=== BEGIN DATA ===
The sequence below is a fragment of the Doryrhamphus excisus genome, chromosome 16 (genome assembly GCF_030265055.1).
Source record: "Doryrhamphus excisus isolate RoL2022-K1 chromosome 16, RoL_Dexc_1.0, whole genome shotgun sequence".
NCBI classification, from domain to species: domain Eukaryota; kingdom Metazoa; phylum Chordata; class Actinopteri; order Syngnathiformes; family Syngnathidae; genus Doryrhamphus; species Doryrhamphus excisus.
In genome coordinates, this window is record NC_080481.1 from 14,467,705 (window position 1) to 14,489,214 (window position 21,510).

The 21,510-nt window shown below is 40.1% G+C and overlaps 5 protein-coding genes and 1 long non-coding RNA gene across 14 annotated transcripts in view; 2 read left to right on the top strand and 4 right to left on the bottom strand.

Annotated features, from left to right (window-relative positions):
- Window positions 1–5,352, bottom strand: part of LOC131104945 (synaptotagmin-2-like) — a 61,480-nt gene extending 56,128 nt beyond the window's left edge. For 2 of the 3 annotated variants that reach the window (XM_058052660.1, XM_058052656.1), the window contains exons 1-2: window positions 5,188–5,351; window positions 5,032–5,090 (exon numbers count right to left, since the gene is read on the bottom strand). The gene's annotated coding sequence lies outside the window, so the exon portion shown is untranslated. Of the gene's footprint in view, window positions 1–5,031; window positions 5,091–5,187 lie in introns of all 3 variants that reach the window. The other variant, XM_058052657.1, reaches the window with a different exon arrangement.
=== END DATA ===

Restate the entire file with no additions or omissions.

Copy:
The sequence below is a fragment of the Doryrhamphus excisus genome, chromosome 16 (genome assembly GCF_030265055.1).
Source record: "Doryrhamphus excisus isolate RoL2022-K1 chromosome 16, RoL_Dexc_1.0, whole genome shotgun sequence".
NCBI classification, from domain to species: domain Eukaryota; kingdom Metazoa; phylum Chordata; class Actinopteri; order Syngnathiformes; family Syngnathidae; genus Doryrhamphus; species Doryrhamphus excisus.
In genome coordinates, this window is record NC_080481.1 from 14,467,705 (window position 1) to 14,489,214 (window position 21,510).

The 21,510-nt window shown below is 40.1% G+C and overlaps 5 protein-coding genes and 1 long non-coding RNA gene across 14 annotated transcripts in view; 2 read left to right on the top strand and 4 right to left on the bottom strand.

Annotated features, from left to right (window-relative positions):
- Window positions 1–5,352, bottom strand: part of LOC131104945 (synaptotagmin-2-like) — a 61,480-nt gene extending 56,128 nt beyond the window's left edge. For 2 of the 3 annotated variants that reach the window (XM_058052660.1, XM_058052656.1), the window contains exons 1-2: window positions 5,188–5,351; window positions 5,032–5,090 (exon numbers count right to left, since the gene is read on the bottom strand). The gene's annotated coding sequence lies outside the window, so the exon portion shown is untranslated. Of the gene's footprint in view, window positions 1–5,031; window positions 5,091–5,187 lie in introns of all 3 variants that reach the window. The other variant, XM_058052657.1, reaches the window with a different exon arrangement.